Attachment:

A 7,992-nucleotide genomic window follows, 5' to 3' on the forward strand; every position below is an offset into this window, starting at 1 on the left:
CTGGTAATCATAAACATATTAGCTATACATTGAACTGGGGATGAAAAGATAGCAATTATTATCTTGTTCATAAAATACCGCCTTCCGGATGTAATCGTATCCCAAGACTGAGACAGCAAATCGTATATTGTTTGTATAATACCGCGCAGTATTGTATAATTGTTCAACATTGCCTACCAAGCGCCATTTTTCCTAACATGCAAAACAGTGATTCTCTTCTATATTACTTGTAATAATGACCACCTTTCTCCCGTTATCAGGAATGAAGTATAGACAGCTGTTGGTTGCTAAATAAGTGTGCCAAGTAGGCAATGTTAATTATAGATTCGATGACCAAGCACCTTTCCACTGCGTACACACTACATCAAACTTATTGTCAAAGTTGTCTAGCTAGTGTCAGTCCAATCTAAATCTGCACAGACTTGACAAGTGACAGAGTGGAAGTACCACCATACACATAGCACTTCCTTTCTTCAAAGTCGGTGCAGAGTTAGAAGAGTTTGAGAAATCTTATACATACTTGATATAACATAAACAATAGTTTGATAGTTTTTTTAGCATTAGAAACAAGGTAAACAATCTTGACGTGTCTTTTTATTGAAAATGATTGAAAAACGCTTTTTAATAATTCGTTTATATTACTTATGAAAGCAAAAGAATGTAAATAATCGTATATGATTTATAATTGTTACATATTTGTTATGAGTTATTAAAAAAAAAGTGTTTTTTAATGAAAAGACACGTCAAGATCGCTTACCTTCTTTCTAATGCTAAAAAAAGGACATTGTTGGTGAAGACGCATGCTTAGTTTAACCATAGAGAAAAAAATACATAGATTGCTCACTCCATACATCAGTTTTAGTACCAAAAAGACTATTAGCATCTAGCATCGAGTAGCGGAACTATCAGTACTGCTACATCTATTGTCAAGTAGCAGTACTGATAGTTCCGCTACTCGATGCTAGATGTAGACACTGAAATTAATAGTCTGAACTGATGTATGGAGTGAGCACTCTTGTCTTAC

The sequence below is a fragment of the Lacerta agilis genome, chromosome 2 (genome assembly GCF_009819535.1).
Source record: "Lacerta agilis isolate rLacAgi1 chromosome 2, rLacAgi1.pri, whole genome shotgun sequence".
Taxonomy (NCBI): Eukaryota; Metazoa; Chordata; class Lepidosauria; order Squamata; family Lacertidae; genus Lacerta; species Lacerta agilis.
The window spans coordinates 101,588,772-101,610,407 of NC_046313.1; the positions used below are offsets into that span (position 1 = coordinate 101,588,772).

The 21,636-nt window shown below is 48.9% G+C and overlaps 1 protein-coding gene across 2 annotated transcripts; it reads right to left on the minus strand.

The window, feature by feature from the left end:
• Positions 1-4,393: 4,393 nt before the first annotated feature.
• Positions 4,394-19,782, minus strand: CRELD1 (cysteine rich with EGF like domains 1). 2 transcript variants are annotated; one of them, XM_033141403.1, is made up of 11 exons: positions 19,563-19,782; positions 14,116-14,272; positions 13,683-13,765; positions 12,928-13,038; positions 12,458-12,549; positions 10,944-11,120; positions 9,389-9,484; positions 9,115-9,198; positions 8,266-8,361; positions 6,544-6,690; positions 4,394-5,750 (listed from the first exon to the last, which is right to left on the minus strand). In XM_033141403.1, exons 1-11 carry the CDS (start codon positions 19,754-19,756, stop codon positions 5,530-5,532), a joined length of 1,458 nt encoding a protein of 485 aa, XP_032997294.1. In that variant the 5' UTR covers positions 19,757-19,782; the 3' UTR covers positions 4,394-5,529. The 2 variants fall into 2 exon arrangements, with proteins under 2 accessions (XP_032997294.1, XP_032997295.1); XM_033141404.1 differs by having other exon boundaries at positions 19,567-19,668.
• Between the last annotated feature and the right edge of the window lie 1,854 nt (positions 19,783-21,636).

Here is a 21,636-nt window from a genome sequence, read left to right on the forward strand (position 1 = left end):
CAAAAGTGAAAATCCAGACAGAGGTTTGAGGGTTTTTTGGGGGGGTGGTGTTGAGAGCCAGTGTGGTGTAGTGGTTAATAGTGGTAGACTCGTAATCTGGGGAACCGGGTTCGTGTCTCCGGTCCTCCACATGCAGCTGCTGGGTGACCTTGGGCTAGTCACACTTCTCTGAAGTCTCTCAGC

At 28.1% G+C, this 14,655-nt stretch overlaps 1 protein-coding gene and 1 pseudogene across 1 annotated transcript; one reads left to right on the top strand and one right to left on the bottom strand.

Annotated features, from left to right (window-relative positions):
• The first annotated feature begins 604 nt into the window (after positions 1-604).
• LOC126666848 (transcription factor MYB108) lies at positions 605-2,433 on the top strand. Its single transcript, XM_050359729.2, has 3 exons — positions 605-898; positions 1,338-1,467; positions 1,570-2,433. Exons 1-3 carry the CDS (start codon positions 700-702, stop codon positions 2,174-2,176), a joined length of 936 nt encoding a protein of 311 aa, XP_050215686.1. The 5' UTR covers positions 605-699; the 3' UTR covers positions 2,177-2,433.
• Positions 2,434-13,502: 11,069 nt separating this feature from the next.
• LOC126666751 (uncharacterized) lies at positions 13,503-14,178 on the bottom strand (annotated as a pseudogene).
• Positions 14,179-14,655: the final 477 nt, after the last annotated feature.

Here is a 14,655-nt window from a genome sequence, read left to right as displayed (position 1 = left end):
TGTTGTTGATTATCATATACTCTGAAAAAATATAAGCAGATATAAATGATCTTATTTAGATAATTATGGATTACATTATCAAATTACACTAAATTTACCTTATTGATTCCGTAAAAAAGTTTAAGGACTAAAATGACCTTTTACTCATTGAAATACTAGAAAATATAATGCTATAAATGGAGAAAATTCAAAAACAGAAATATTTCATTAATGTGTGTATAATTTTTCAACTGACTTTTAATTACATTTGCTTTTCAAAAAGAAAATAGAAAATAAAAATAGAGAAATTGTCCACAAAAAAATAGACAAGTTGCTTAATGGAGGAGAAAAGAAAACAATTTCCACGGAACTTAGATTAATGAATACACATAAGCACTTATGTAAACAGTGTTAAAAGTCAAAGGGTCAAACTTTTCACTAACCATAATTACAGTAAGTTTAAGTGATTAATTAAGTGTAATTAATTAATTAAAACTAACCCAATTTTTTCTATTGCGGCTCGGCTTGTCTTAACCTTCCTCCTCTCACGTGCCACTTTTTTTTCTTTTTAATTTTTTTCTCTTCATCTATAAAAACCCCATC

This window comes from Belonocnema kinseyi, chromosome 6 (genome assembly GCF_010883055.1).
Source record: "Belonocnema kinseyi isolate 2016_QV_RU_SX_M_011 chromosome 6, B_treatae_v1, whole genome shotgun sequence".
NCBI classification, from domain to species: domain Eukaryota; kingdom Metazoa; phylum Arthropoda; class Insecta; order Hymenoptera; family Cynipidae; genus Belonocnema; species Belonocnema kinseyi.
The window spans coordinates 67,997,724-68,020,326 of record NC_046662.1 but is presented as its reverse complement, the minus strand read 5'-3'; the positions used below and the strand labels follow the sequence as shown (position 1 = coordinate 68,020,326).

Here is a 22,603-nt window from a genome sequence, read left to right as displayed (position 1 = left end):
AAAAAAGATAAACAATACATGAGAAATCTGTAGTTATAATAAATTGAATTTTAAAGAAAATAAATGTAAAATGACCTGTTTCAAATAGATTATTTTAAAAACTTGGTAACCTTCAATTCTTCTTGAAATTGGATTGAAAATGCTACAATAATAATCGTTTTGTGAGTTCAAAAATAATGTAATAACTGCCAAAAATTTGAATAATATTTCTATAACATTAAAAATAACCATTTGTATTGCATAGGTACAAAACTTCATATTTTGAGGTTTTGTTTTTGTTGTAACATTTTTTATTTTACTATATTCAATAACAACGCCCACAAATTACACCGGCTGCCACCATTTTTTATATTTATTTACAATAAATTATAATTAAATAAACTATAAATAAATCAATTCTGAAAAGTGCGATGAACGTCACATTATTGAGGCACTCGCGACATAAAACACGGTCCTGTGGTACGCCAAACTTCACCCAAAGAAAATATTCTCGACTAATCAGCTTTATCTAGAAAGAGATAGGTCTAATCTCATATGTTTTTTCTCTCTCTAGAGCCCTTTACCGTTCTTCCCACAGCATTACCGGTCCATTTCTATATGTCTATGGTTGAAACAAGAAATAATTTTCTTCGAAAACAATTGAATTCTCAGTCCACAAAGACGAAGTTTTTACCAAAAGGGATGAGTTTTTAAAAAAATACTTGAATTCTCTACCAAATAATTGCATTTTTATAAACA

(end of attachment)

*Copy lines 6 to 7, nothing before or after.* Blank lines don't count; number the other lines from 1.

The window spans coordinates 101,588,772-101,610,407 of NC_046313.1; the positions used below are offsets into that span (position 1 = coordinate 101,588,772).

The 21,636-nt window shown below is 48.9% G+C and overlaps 1 protein-coding gene across 2 annotated transcripts; it reads right to left on the minus strand.